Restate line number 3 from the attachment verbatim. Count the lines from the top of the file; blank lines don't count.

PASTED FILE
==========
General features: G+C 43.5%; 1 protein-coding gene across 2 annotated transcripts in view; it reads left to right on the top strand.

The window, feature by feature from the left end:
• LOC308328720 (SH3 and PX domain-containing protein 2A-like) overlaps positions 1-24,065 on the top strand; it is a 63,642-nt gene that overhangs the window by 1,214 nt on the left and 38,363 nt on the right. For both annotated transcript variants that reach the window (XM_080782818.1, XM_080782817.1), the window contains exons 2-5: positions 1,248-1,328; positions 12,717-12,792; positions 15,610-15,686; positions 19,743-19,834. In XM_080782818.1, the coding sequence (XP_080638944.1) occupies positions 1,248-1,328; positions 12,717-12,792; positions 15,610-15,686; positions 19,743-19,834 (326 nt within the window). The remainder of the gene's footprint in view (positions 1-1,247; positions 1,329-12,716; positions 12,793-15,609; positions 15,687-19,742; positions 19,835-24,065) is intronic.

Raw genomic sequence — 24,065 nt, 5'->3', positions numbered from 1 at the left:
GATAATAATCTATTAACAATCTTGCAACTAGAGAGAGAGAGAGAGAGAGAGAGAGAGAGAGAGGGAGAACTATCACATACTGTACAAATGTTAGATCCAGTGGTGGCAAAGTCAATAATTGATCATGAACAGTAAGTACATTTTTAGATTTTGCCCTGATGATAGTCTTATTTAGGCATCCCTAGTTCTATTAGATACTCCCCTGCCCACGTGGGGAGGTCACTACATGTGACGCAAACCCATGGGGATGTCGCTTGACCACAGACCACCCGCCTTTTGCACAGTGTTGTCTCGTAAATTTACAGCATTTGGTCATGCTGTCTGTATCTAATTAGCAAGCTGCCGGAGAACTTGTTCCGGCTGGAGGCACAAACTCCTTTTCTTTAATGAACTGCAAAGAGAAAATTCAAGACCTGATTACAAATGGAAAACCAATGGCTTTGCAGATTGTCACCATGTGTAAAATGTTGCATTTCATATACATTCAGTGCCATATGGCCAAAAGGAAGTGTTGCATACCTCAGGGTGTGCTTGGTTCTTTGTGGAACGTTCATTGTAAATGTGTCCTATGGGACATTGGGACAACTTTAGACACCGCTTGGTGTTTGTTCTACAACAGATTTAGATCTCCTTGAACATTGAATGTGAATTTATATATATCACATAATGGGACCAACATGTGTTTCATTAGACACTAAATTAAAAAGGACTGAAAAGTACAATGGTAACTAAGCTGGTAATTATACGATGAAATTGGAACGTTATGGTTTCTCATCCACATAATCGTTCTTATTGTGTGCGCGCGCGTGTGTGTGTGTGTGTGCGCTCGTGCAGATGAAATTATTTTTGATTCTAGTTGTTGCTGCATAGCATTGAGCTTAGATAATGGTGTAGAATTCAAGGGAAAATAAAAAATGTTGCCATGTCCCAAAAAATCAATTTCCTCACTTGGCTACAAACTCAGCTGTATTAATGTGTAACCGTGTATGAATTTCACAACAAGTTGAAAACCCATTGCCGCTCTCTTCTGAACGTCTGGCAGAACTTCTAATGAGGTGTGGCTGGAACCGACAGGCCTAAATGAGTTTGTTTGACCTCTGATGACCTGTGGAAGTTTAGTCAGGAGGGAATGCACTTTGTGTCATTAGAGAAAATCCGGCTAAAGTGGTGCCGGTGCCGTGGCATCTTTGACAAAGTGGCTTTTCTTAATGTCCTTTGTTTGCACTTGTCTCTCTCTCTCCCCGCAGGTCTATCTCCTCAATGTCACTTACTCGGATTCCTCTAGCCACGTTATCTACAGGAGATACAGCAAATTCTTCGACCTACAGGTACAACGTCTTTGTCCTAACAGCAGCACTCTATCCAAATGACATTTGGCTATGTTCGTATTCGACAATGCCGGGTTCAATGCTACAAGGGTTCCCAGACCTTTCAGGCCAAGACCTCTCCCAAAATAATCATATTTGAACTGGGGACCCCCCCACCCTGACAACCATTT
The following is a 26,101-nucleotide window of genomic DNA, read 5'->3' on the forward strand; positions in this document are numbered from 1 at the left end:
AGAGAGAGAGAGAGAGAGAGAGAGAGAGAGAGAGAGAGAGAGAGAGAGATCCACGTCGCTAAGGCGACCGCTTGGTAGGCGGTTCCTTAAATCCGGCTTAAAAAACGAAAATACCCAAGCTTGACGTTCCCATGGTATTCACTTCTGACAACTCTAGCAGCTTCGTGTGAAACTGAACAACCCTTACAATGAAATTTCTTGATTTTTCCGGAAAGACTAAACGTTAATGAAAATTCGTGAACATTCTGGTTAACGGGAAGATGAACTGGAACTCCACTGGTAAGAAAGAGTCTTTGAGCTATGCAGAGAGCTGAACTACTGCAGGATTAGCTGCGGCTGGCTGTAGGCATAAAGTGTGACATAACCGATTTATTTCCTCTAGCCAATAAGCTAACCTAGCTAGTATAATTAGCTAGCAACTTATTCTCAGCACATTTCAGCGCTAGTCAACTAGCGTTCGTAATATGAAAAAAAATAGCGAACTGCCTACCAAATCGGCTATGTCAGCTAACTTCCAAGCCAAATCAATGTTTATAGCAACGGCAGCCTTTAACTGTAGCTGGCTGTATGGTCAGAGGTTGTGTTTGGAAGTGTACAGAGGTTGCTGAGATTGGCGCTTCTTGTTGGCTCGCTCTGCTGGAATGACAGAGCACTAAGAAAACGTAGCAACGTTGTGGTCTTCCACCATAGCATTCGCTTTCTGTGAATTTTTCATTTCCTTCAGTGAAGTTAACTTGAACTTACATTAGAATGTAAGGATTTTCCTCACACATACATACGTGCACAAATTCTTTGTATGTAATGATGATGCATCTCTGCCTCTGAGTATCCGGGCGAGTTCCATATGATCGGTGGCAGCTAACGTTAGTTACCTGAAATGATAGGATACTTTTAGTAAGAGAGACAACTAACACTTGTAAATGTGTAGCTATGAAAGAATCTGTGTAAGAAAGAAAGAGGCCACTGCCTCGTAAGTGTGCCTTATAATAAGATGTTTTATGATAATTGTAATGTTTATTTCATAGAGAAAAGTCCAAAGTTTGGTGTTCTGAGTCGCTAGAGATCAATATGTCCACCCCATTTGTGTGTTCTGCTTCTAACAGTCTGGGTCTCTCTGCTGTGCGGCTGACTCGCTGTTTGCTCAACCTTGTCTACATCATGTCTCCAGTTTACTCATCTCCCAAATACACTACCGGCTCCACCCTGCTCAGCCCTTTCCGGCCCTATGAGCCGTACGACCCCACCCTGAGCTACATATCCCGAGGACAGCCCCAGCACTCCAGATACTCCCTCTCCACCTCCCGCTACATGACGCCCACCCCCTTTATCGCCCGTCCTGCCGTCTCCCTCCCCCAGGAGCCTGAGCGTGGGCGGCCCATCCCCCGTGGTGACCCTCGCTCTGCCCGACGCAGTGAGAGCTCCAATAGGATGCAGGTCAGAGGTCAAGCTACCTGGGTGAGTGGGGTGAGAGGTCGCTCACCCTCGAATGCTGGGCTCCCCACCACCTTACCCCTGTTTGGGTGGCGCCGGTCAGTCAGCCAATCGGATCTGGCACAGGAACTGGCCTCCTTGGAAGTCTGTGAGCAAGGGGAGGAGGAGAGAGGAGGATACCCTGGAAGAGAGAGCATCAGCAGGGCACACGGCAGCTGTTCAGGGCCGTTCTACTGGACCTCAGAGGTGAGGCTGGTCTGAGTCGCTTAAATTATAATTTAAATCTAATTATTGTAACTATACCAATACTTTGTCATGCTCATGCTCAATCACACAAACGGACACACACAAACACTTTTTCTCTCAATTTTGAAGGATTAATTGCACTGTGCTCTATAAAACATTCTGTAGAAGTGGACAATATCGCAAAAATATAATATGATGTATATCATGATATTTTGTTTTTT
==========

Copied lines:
• LOC308328720 (SH3 and PX domain-containing protein 2A-like) overlaps positions 1-24,065 on the top strand; it is a 63,642-nt gene that overhangs the window by 1,214 nt on the left and 38,363 nt on the right. For both annotated transcript variants that reach the window (XM_080782818.1, XM_080782817.1), the window contains exons 2-5: positions 1,248-1,328; positions 12,717-12,792; positions 15,610-15,686; positions 19,743-19,834. In XM_080782818.1, the coding sequence (XP_080638944.1) occupies positions 1,248-1,328; positions 12,717-12,792; positions 15,610-15,686; positions 19,743-19,834 (326 nt within the window). The remainder of the gene's footprint in view (positions 1-1,247; positions 1,329-12,716; positions 12,793-15,609; positions 15,687-19,742; positions 19,835-24,065) is intronic.